It has been one year since Joan lost her husband. With the help of a friend, Michael, Joan puts together a series of dinner parties with old friends and colleagues of her husband. Unfortunately for the dinner guests, Joan and Michael have more than just dinner on the menu.
Murder Made Easy is a feature film debut for both director Dave Palamaro and writer Tim Davis. This thriller is a delightful little murder mystery entirely contained within a single house on a single evening. Crime lovers and Agatha Christie fans will especially love this film. It takes a classic premise of a murder at a dinner and turns it into a highly entertaining mystery that is also satirical and filled with dark humor. The film is even broken up in acts the same way a play is, each act being the set up and demise of individual dinner guests. This format allows for different twists and turns to take place in a way that keeps the audience guessing. There are various clues sprinkled throughout for audiences to find. If you pay close enough attention you might be able to easily see where the plot is going, but it is still highly amusing.
One of the most entertaining parts of the film is the various dinner guests. Each one of them is conveyed as horrible in some way. Some of the guests are annoying or obnoxious, while others are shown as being backstabbing and sinister. It makes the audience sympathize with Michael and Joan as they go through the motions before finally offing their next victim. Yet with any good murder mystery there are always bumps in the road and more going on than meets the eye.
The performances in Murder Made Easy can sometimes come across as a bit theatrical, but it works for the plot and formatting of the film. Jessica Graham (And Then Came Lola, BnB Hell) stars in the film as widowed Joan. There is something about Joan that is very cool and calculated, even during the murders. Graham perfectly balances that line of grieving widow and stone-cold killer. Christopher Soren Kelly (Infinity Chamber, Ink) plays Joan’s partner in crime, Michael. He is kind of the opposite of Joan in that he is a bit more spontaneous and appears to get more joy out of the killing. Kelly conveys this in a way that is unsettling, but also fun to watch. All of the dinner guests do a fantastic job, but the one who stands out is Emilia Richeson (Psycho Sleepover, Scumbabies) as Cricket. I love Richeson’s portrayal of Cricket because she is so annoying that by the end of this dinner you can’t wait to watch her die. Each actor, much like in stage performances, knows when to play the room more seriously and when to bring in more comedic elements.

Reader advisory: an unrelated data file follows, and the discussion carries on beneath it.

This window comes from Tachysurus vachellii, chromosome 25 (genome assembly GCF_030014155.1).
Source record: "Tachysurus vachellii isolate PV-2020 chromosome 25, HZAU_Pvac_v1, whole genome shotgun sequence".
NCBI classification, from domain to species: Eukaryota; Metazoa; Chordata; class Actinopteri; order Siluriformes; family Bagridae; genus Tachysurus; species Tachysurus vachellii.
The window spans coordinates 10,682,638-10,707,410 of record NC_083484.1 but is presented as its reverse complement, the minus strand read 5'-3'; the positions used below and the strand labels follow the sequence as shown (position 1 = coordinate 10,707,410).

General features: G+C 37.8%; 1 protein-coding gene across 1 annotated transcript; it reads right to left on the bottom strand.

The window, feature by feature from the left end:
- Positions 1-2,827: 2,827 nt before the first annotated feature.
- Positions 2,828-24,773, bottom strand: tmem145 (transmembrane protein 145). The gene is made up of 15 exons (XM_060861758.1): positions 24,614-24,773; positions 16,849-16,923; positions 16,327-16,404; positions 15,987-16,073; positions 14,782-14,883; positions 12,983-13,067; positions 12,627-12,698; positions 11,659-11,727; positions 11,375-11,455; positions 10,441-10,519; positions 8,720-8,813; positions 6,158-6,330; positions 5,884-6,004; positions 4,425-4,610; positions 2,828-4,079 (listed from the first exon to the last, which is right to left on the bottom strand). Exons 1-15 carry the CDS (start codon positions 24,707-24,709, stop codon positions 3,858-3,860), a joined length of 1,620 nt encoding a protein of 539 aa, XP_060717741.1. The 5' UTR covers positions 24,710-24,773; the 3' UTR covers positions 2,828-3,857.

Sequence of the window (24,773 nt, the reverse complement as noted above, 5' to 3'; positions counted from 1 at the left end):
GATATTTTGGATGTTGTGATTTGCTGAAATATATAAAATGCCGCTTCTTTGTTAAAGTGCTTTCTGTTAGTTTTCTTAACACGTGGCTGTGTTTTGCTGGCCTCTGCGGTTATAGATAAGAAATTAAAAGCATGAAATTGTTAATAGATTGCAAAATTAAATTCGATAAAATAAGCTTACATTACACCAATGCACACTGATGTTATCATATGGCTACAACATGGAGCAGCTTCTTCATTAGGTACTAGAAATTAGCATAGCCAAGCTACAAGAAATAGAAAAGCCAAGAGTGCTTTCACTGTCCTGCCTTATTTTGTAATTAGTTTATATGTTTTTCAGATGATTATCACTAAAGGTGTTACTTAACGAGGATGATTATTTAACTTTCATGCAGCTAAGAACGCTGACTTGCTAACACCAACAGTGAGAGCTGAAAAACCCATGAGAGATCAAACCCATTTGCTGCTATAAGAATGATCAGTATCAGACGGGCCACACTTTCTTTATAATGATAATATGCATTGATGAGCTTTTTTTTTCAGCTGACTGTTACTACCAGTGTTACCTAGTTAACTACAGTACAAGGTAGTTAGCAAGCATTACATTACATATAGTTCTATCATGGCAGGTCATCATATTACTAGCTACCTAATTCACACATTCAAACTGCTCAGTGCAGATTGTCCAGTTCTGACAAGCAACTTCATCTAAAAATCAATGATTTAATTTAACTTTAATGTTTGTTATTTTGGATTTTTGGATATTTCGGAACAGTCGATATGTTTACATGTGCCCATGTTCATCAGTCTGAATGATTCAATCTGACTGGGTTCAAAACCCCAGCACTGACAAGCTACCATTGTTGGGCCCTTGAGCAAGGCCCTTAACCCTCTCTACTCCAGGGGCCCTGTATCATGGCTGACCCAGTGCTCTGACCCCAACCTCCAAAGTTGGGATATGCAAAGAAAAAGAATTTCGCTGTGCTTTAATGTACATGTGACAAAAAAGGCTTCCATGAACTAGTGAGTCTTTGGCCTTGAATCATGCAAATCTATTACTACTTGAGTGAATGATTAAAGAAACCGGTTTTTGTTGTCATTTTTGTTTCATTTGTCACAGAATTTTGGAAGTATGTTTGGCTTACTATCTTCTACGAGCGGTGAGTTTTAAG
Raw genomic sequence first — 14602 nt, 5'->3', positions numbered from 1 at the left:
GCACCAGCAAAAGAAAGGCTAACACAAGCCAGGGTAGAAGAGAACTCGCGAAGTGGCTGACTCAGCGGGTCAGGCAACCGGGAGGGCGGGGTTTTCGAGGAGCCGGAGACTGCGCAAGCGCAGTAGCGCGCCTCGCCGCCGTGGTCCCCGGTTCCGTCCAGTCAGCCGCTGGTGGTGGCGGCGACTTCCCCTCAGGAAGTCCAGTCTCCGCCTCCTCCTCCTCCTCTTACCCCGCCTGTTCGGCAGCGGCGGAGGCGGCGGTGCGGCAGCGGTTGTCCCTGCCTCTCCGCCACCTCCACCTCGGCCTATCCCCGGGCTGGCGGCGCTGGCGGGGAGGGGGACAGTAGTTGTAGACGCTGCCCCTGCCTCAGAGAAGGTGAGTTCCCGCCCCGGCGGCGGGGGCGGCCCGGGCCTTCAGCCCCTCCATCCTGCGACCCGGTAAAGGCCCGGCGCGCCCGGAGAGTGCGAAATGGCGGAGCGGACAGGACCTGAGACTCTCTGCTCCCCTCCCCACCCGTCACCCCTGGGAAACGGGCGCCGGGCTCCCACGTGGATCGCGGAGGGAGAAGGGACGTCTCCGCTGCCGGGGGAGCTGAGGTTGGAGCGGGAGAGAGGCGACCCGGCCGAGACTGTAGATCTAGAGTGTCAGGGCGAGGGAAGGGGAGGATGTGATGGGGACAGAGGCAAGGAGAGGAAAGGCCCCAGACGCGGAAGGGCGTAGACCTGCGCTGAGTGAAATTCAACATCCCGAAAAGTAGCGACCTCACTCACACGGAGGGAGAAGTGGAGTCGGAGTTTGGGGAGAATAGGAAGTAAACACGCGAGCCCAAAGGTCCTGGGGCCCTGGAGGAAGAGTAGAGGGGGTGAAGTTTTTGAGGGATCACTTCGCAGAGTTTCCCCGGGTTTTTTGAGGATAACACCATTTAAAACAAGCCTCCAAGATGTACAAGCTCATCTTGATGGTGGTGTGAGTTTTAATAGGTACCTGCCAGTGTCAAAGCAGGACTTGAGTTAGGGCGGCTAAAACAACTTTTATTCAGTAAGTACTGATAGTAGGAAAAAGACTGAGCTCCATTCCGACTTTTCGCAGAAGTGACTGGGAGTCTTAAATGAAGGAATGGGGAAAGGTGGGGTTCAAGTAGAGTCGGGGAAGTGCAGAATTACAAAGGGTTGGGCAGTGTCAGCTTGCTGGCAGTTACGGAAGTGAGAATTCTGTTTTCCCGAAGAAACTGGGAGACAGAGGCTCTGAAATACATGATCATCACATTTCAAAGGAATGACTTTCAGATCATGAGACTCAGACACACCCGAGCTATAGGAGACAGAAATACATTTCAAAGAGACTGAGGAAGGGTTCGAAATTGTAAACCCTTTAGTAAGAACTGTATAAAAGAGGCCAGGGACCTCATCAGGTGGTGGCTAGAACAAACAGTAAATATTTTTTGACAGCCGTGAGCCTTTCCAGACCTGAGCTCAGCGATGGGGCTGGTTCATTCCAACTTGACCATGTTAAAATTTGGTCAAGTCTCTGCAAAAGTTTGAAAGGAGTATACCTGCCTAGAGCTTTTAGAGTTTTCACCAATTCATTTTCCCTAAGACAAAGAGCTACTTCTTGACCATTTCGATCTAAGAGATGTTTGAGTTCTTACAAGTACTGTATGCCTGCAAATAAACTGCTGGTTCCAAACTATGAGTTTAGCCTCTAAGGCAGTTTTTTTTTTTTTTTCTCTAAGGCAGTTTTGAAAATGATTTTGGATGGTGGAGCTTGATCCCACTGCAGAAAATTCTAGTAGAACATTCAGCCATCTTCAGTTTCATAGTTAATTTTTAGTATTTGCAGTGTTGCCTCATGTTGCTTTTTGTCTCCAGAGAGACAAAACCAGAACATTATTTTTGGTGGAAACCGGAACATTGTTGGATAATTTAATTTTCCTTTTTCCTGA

The filmmakers made a lot of smart decisions in the making of the film to fit within the smaller indie-film budget. One way they did this is to set the film entirely in a single house, only using a few rooms in the house. This not only saves money on elaborate set design and multiple locations, but it is in keeping with the feel of old murder mysteries. The murders are also each done in a different way, giving the audience some variety. The kills are also wisely minimalist, most of them being smartly done in ways where there is no need for blood. These stylistic elements allow the focus to be on the characters and the mystery at hand.
Murder Made Easy is an entertaining murder mystery with some great moments of dark humor. It comes across as a delightful mix of an Agatha Christie novel and Clue. At times the plot can be a bit predictable, but not enough to take away from the overall enjoyment. Palamaro and Davis have delivered a strong debut feature film for audiences that will make people excited to see what they come up with next. The play-like format goes perfectly with the plot as well as the theatrical performances from the entire cast. This is a murder mystery you can watch with anyone, even your non-horror loving friends.
OVERALL RATING: 7.5/10